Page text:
Cher Public

Salvation for the savior

When Claus Guth’s production of Lohengrin opened at La Scala in 2012 it was almost universally panned, and not just for lack of fidelity to the story, but more in general for its almost cryptic intentions. Critics were almost unanimous in admitting that it was not clear to them what Guth was after in his concept. 

Yes, there is a back story of childhood abuse and neglect, of a special bond between Elsa and her brother, that sends the girl into almost a mental state, to the point of conjuring out of her own imagination (Elsa literally gives birth to Lohengrin in the first act) a anti-hero, not a knight in shining armor, but a frightened and reluctant savior who comes to rescue her and her country but is eventually rejected by both. That production was filmed and is available on YouTube in its entirety; its most remarkable aspect is the demented intensity of Annette Dasch as Elsa, who flew into Milan with less than 24 hours notice to step in for a sick Anja Harteros.

The production is currently being revived at the Paris Opera, and was the occasion for Jonas Kaufmann’s return to the stage after recent vocal troubles due to a burst blood vessel in his vocal cords. I caught the performance of January 24, and I walked into the theater determined to make my own opinion of the production, to try to make sense of it on my own, going past what critics and Guth himself suggested was his concept. In doing so I approached the piece as a work of art, where the artist might have a “message” or a “concept”, but what really matters is how the final product speaks to the audience.

And the production did speak to me in ways that might not be what the director intended, but that nevertheless imbued my evening with a profound and meaningful experience. There is no question that both Lohengrin and Parsifal can be seen as Christian allegories: the arrival of a almost God-like figure who heals suffering, destroys evil, and reasserts all that is good. We can then look at the Brabantians as a symbol for all humanity, lost in sin, strife, violence and war. From the last strands of purity and innocence, through a virgin birth, a savior appears.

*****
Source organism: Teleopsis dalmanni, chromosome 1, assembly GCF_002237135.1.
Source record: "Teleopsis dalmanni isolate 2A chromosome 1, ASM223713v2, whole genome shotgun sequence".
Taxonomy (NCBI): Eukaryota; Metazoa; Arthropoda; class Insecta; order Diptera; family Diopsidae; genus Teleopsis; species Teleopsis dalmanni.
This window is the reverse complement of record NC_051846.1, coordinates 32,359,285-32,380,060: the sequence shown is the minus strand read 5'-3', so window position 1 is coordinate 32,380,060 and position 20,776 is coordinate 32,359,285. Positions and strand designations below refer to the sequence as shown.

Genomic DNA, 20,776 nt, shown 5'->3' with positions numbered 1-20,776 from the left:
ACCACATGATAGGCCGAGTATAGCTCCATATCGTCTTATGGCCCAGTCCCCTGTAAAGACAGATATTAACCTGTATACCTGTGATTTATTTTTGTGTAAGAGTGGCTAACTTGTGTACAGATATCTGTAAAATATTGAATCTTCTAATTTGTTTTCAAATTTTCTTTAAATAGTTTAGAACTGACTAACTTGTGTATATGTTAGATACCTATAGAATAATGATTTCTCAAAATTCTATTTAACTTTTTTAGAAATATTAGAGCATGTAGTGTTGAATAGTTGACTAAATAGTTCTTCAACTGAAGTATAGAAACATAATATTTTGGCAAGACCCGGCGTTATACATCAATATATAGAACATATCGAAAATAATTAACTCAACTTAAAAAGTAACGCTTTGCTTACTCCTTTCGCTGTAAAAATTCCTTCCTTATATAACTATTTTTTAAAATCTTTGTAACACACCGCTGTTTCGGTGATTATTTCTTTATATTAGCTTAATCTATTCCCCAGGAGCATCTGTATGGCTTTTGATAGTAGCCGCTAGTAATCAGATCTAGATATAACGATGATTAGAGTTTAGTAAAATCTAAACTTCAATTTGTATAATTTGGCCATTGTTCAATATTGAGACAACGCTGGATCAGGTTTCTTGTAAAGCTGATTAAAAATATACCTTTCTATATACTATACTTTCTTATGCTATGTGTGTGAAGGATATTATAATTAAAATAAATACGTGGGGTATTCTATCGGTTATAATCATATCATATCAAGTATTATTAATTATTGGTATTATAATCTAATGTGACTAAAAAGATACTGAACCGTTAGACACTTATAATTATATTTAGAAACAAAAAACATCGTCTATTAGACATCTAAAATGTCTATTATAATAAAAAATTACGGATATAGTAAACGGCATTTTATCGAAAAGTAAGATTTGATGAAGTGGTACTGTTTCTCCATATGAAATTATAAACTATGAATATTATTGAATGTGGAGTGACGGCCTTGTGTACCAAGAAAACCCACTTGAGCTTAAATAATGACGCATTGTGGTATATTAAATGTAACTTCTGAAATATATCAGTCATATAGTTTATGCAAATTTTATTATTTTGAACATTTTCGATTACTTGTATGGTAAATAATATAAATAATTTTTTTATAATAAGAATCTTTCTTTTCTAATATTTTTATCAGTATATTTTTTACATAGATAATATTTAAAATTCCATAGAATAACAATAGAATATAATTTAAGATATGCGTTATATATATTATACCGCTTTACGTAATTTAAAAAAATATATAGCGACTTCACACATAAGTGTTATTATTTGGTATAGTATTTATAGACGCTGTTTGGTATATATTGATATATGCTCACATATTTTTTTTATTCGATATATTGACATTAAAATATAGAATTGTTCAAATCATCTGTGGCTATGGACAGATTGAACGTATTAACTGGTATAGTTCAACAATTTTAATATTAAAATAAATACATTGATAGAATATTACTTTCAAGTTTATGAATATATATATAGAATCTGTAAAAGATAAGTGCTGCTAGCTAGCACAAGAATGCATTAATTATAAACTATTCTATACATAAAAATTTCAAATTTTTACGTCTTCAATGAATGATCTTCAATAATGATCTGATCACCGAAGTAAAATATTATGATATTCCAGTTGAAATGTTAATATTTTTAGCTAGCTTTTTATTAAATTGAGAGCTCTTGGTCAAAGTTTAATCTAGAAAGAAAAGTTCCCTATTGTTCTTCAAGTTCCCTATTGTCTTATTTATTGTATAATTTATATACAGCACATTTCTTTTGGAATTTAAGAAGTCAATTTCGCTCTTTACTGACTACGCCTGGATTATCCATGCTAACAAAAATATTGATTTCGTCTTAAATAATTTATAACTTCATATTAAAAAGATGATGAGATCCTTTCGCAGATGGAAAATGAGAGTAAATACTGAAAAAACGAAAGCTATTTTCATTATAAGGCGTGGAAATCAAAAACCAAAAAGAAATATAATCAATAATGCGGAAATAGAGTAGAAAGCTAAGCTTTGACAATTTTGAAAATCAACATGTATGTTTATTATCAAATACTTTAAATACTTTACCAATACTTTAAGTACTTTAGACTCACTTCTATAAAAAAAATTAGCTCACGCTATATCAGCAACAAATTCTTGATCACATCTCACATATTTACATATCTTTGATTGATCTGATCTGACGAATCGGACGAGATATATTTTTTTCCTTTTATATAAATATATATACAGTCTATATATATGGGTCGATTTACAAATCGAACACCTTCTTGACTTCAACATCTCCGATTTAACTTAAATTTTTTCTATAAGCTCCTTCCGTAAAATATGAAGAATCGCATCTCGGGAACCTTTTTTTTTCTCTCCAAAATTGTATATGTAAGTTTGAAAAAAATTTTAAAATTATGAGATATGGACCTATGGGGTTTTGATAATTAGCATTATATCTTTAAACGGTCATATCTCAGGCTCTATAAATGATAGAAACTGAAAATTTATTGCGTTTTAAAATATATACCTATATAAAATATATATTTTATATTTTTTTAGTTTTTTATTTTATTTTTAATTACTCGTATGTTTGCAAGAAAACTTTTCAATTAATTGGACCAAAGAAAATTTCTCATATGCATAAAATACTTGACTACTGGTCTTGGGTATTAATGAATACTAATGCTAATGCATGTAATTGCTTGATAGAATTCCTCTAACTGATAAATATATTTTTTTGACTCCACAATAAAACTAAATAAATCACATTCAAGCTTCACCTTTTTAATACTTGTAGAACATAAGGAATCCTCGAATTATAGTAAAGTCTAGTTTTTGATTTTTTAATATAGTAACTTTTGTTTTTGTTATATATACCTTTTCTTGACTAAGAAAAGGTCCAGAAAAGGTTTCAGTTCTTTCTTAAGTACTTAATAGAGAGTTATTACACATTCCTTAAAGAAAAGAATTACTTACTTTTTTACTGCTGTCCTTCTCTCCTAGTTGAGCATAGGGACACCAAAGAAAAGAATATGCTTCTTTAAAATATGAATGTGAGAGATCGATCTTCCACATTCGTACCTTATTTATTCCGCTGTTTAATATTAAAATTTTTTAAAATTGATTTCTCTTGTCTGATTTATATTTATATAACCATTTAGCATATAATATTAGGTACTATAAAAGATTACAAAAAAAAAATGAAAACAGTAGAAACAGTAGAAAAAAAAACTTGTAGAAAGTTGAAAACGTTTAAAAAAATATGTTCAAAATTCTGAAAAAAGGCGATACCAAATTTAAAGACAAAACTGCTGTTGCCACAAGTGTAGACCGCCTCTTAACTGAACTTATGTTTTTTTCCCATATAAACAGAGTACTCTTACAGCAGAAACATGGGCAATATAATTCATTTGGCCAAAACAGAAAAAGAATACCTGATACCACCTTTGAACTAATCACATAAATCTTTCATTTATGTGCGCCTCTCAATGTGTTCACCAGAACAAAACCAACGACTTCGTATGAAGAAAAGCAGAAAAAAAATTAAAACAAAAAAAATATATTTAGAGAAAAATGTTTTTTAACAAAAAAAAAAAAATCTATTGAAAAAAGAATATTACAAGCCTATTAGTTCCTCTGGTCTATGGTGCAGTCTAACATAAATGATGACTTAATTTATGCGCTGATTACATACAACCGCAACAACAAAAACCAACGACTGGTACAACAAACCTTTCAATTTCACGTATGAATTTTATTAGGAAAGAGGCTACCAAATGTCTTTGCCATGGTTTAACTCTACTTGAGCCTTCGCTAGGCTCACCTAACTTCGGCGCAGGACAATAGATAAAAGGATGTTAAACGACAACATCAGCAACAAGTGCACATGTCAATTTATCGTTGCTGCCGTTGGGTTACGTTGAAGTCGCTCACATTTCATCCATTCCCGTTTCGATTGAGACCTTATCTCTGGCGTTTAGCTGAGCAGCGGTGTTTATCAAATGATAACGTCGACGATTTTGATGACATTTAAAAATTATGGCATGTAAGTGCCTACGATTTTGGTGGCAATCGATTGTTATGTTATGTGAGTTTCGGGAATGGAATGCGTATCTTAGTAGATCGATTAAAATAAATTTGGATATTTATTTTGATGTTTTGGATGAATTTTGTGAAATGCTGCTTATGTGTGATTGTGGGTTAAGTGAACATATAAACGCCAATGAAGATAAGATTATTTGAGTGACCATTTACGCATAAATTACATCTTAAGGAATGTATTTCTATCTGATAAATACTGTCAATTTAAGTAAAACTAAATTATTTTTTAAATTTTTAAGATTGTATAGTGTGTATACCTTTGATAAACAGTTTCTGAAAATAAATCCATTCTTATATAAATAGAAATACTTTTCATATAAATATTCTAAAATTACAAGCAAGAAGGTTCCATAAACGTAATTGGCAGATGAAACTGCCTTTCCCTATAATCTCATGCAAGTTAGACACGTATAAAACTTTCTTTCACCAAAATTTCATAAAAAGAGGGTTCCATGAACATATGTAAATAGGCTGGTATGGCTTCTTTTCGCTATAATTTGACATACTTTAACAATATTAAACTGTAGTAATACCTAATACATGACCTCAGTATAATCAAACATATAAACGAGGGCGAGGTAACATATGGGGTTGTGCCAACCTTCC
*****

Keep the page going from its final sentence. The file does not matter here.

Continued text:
But this savior is fully aware of the price of suffering and pain that must be exacted in order to offer salvation. At every step and turn of this production, what comes across is Lohengrin’s desire to be somewhere else, to flee and yet his awareness that he has to go through his own sacrifice no matter how strong is his desire to avoid it. At the beginning of Act II when we see him trying unsuccessfully to leave, and then sit disconsolate with his head in his hands, I thought of Jesus in Gethsemane: “Father if you can please take this away from me …” Later as Ortrud poisons Elsa’s mind, and she betrays her own savior, I was reminded of the Gospel of John: “The light shone on the people, but the people chose darkness.” So when at the end Lohengrin is surrounded and killed by the Brabantian army, I was not surprised in the least. The sacrifice was done, the price paid.

Kaufmann embodied this reluctant and tragic figure perfectly. He moves around the stage trembling, and hesitantly. He looks around to the people, with an awareness of their future betrayal. He conveys his immense loneliness in a profoundly moving way. I am happy to report that vocally he sounds completely recovered.

Martina Serafin was supposed to be Elsa but was announced as sick from the stage right before the start of the performance—too bad since I was looking forward to see her live for the first time. Her replacement Edith Haller (who takes over the role for the February shows) did fine until Act III when her voice completely abandoned her, and all her high notes turned into horrible squawks. Also sick was Wolfgang Koch as Telramud, but his replacement Tomasz Konieczny was outstanding, with a bright and forceful baritone. Another outstanding turn was Evelyn Herlitzius as Ortrud (also in the La Scala video from 2012), who sang with plenty of power and high notes and inhabited the role with great flair and theatrical presence without falling into histrionics. I look forward to her Kundry next here in NYC. Rene Pape was luxury casting as the King.

I was quite disappointed with the orchestra, the chorus and the conductor. The chorus always came across as muddled and mashed up voices—I might have become spoiled by the wonderful turns of the Met chorus as of late, or it might have been because of the horrible acoustics of the Bastille Hall (the same “muddled” effect appeared in the Act II ensemble where none of the individual voices came through). The orchestra played quite scrappily, especially the string sections (the brass acquitted themselves more honorably). Maybe it had to do with the fast and sloppy conducting of Philippe Jordan who never really hit the “mystical” qualities of the score, preferring instead a more matter-of-fact and at times almost pedestrian approach.